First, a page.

Gallagher column: Salisbury's Abel finds a new home
Getting ready for another basketball season …Where is Brandon Abel going to play basketball next season?
Abel, who graduated from Salisbury this past spring as the sixth all-time scorer in the school’s illustrious history, has found a new home.
Abel has enrolled in Massanutten Military Academy in Woodstock, Va., about five hours from Salisbury.
Abel was headed to Heat Basketball Academy in Martinsville, Va., but a last-minute deal was struck with Massanutten.
Actually, it was a last-second deal. Salisbury coach Jason Causby took some graduate classes at UNC Charlotte and ran into Cedric Broadhurst, a former 49ers player.
Broadhurst coaches the team at Massanutten and got an earful about Abel from the Hornets coach.
It was good timing. Broadhurst had 12 players on his team, but a defection opened up a spot for Abel.
The school is located close to Harrisonburg, which is the home to James Madison.
Abel, a 6-foot-5 forward, averaged 13.6 points last season and led Salisbury to a 28-2 record. The two-time all-county performer is on campus and in class. His roommate is Concord’s Chance Rucker.
“He’ll get 24 hours of college credit,” Causby said. “He’ll be a sophomore and have four years to play.”
Massanutten plays Fork Union and Hargrave Military along with junior colleges and jayvee teams.
The school will have two North Carolina stops: Oct. 10 at Louisburg and Jan. 24 at nearby Pfeiffer to play Dave Davis’ jayvee Falcons.
Abel will give Broadhurst a versatile swingman. Abel hit double figures 58 times during his career and helped his Hornet teams win 47 games during the past two seasons.
“They took him sight unseen,” Causby said, adding this experience will be a good one for Abel.
“It will give him the stability and structure he needs personally,” Causby said. “He’ll develop some positive habits.”
Causby laughed when asked about Brandon Abel, the military man. He said Carson assistant Dadrian Cuthbertson, a former teammate of Causby’s at West Rowan, cut Abel’s hair.
“He shaved everything,” Causby said. “He looked really good when he left.”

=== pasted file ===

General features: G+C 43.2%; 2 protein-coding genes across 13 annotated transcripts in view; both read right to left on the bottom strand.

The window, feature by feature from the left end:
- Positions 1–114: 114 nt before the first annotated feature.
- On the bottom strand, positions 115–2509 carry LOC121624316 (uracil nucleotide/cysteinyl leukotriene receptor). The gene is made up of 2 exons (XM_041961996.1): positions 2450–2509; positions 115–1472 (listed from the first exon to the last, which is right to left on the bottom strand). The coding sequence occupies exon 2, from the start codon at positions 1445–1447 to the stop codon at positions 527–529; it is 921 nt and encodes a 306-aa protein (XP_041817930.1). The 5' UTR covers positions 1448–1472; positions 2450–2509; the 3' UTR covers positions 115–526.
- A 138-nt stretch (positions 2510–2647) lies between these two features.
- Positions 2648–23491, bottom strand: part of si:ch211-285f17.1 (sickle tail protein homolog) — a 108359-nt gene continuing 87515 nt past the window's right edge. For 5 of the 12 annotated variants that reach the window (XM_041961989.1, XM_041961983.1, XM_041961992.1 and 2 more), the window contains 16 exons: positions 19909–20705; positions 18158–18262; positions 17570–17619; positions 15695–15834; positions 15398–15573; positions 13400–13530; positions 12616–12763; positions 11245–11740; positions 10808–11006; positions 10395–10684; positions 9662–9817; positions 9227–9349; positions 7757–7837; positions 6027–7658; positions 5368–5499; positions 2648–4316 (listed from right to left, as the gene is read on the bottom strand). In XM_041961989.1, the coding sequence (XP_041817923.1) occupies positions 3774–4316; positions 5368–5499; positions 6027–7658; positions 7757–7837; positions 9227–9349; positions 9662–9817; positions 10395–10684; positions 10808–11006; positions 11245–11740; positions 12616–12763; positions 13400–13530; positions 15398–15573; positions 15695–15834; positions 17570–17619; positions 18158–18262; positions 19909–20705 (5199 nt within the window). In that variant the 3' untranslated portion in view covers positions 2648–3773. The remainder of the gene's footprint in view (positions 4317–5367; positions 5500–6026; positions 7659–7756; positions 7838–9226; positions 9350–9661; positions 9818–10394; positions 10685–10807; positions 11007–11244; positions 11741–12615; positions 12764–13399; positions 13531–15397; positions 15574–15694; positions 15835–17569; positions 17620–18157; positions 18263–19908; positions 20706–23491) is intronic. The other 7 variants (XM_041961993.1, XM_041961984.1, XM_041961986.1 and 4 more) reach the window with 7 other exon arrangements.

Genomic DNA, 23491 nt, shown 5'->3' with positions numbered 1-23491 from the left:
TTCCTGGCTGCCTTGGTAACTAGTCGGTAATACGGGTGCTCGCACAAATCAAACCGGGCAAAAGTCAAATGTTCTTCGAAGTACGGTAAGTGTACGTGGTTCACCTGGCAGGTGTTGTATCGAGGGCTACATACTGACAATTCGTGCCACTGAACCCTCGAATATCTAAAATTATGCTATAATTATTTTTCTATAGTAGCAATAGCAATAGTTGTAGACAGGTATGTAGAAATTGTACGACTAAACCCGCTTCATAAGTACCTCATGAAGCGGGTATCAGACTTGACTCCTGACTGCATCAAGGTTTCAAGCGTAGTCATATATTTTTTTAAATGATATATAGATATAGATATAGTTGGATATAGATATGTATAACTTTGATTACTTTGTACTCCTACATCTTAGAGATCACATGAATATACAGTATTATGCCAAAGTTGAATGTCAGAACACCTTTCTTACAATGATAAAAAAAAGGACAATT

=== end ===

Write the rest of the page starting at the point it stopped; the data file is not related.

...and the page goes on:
Abel can’t wait to play basketball, but he was especially happy about one aspect of Massanutten.
“Brandon was excited when he heard it was co-ed,” Causby said with a smile.
Here’s something else for Abel’s family to be excited about. He’s getting a full ride, which is worth $24,900.
“They’re giving him every penny it costs,” Causby said.
Trivia Question: What Rowan County Hall of Famer also attended Massanutten?
While Abel got a new home, South Rowan star point guard Hunter Morrison has withdrawn from Davidson County Community College.
DCCC coach Matt Ridge had brought the high-scoring point guard to Lexington in Morrison’s attempt to get a Division I scholarship. He averaged 19 points as a senior for the Raiders and turned down some full rides to Division II schools.
One of those schools was Livingstone and that could be an option, according to Ridge and Morrison’s high school coach, John Davis.
With the addition of Morrison, Ridge thought he had three capable point guards. Morrison is the second to leave, meaning the Storm’s light-it-up offense will be directed by guards playing out of position.
Ridge said DeMarcus Phifer, a shooting guard from A.L. Brown, is still in school.
Bubbles Phifer at Salisbury and Darius Moose at Carson will be the early headliners in what promises to be another successful basketball season in Rowan County.
Local high schools get practice under way on Monday, Nov. 2.
Well, everywhere but West Rowan, maybe.
“We’re hoping we don’t start until Dec. 14,” Falcons coach Mike Gurley said.
In other words, Gurley would love to greet players like K.P. Parks, B.J. Sherrill and Dominique Noble after West has won a second straight 3A football title.
Trivia Answer: WSTP personality Howard Platt.
One new face that will surely make a difference is Olivia Rankin, a center who has surfaced at Salisbury after playing for East Rowan.
That means East coach Karen Garmon will lose Rankin as well as the graduated Katelynne Poole and Ashley Collins.
That’s a lot of points to replace.
And finally …
Whatever happened to Greg McKenzie?
McKenzie, whose story of leaving East Rowan has been well-documented, did not accept his reassignment to Knox Middle. For the first time in 20 years, he isn’t coaching at a school.
Instead, the most successful boys basketball coach in East Rowan history is holding basketball clinics for players of all ages at his Concord home.
How can he do that?
He has a paved regulation court in his backyard.
Contact Ronnie Gallagher at 704-797-4287 or email@example.com.